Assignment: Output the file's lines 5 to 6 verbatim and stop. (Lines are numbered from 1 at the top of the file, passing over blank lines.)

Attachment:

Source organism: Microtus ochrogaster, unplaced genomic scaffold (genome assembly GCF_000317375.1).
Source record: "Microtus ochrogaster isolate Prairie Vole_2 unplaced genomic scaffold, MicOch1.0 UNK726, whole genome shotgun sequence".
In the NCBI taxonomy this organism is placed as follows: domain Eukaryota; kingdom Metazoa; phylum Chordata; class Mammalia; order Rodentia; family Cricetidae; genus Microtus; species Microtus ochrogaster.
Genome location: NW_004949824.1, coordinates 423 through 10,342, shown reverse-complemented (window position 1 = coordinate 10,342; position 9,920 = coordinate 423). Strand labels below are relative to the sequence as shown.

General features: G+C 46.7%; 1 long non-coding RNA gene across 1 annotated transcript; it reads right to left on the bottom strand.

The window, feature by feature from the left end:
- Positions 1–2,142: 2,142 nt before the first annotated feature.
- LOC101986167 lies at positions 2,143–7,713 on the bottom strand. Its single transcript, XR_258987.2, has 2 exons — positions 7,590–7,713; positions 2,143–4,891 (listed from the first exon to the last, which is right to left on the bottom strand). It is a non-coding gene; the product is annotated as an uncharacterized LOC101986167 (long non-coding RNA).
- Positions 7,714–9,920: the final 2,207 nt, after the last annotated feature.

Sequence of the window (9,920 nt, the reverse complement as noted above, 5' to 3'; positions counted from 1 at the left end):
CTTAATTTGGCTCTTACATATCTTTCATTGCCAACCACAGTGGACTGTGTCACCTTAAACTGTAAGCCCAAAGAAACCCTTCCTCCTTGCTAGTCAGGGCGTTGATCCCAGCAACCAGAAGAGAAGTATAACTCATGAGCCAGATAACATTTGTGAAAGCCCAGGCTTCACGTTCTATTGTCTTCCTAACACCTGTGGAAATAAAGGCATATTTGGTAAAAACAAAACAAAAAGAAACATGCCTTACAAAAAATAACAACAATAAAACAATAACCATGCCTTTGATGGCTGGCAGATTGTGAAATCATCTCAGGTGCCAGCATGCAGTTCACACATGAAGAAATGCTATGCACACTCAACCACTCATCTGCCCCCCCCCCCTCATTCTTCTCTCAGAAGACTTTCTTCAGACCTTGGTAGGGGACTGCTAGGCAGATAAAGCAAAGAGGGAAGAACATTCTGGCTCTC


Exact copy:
General features: G+C 46.7%; 1 long non-coding RNA gene across 1 annotated transcript; it reads right to left on the bottom strand.

The window, feature by feature from the left end: